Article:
A good two hours later I sat on the bank of the Maas. I was overthinking an hour long phone call with Anouk. How could I have been so stupid not to see what I was doing when I caused all the trouble? How could I be so stupid to let go of what we had? As I was thinking and blaming myself, I saw a very traditional Dutch couple cycling by. Both wore the same jacked, the same pants and rode the same bike with the same bags on it. He rode a couple of meters in front of her, as if she was not fast enough. The distance between them was not increasing though, so they travelled at the same speed. ‘Why did they not ride next to each other?’ Maybe they just had nothing to say to each other. I had seen this scene before. The Dutch like to ride their bikes and men are always a bit faster than women at these occasions. Anouk and I promised each other very early in our relationship that we would never end up like this. When we saw unhappy couples, or couples like this in the streets we would always say, ‘’Let that never be us.’’ We didn’t want to be together just because we were too afraid of being alone. Seeing this couple made me realize that we, or she, had actually made this promise come true. So amidst the deep sadness I felt, a feeling of pride arose. It wasn’t much, but just enough to make me swing my backpack on my back again and continue my way towards Istanbul. Towards whatever ending this trip might have. I then decided I would never compromise on love. It is never to be taken for granted, it is either all or nothing, no in-between would be acceptable for me.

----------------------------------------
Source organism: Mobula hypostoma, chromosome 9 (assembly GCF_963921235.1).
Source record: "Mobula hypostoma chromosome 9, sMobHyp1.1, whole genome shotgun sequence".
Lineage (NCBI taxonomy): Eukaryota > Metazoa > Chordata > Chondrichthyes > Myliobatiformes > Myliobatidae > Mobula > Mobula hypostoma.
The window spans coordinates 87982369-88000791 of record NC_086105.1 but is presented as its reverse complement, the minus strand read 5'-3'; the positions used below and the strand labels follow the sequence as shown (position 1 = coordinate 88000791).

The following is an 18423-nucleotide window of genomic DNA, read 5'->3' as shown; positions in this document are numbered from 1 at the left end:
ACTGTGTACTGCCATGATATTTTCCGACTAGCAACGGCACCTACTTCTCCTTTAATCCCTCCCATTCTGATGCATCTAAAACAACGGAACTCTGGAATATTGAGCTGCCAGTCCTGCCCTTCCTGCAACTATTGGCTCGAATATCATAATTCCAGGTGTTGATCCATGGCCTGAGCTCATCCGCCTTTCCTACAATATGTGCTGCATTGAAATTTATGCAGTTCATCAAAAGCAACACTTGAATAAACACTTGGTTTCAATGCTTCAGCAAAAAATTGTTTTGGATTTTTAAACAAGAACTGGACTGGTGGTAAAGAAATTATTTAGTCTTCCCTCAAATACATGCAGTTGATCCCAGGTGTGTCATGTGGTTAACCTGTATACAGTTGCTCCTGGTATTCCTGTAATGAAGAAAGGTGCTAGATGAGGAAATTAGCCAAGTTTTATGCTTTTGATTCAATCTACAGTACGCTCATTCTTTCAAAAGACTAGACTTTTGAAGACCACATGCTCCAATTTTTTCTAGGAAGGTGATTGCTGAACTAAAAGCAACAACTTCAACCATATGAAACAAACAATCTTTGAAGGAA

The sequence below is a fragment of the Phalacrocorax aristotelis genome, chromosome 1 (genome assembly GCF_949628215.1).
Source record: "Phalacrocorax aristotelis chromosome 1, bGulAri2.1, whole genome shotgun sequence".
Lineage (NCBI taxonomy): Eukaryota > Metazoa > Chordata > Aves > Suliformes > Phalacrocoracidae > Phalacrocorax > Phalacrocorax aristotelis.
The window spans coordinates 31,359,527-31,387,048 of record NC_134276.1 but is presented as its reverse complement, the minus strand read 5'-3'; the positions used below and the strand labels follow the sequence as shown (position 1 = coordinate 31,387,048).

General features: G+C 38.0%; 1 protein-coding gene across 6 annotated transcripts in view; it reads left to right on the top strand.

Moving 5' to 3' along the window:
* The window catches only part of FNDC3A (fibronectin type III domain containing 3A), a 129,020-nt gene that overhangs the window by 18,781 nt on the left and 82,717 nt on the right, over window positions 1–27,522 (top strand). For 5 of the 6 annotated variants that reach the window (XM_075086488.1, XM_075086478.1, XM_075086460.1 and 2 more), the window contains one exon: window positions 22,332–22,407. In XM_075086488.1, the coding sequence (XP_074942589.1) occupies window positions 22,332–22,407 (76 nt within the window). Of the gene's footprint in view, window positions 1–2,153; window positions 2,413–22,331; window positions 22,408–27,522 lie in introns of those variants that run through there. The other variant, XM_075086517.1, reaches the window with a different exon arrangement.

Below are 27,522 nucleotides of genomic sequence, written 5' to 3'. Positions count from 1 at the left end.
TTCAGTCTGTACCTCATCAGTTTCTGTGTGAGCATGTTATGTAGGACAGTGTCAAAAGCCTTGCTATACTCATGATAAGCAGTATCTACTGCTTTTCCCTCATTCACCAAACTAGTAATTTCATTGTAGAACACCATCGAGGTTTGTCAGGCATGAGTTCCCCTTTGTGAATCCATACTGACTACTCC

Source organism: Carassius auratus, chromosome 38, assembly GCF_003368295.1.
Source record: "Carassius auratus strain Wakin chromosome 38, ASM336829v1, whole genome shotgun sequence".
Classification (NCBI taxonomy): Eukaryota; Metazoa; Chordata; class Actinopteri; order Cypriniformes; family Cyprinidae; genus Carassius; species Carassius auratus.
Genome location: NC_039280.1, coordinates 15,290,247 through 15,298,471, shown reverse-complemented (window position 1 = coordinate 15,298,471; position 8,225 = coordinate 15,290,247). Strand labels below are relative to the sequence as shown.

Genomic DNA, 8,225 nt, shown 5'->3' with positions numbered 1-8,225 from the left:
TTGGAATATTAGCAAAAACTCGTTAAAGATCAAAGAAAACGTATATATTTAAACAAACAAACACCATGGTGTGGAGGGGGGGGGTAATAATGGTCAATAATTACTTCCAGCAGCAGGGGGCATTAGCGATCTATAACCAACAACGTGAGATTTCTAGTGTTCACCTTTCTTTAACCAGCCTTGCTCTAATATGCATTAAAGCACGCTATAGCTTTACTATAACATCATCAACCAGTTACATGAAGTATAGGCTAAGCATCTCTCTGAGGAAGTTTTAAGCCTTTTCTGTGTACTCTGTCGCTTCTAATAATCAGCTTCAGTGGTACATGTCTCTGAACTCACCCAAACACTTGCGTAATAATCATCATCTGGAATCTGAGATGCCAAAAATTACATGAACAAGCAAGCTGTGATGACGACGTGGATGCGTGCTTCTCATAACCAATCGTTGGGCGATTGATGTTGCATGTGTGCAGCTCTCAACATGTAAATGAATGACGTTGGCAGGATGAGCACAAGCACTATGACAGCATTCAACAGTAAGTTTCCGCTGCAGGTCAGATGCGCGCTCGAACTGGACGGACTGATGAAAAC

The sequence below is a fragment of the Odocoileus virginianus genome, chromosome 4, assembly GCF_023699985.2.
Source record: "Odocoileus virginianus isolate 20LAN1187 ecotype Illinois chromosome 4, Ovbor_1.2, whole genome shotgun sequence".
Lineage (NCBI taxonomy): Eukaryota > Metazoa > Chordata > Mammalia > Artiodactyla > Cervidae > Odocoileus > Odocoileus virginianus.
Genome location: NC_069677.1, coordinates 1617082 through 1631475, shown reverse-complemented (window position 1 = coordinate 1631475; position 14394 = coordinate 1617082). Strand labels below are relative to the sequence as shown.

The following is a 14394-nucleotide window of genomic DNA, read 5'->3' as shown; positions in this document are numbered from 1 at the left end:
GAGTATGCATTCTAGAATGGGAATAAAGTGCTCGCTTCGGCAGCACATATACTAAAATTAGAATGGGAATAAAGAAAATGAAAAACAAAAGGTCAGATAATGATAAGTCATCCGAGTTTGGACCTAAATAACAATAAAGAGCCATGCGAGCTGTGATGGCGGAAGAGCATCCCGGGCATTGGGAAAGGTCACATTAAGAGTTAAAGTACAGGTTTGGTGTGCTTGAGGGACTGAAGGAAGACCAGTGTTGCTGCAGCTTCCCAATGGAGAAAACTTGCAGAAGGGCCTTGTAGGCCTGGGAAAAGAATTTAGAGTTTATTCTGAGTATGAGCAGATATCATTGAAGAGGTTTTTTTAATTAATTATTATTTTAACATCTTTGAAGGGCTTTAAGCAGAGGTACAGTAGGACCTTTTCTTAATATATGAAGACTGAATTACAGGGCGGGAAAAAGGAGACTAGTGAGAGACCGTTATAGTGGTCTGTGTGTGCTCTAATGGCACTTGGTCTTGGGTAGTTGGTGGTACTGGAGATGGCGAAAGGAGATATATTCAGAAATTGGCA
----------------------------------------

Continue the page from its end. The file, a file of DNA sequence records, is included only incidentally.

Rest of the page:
I pitched my tent in the woods somewhere that night and knew that I was awaited somewhere next day. I would pay a visit to the Transcendental Meditation group in Vlodrop.
July 7th 2014, day 5
It might be useful to give you a short introduction on the TM movement. As the movement describes itself on its website:
Transcendental Meditation is the purest, simplest, and most effective form of meditation the world has known. It is the pure technique of transcending – settling to the simplest, most powerful state of awareness – untainted by any mind control or thought process. TM allows your mind to settle inward beyond thought to the most silent, peaceful level of consciousness – your innermost Self.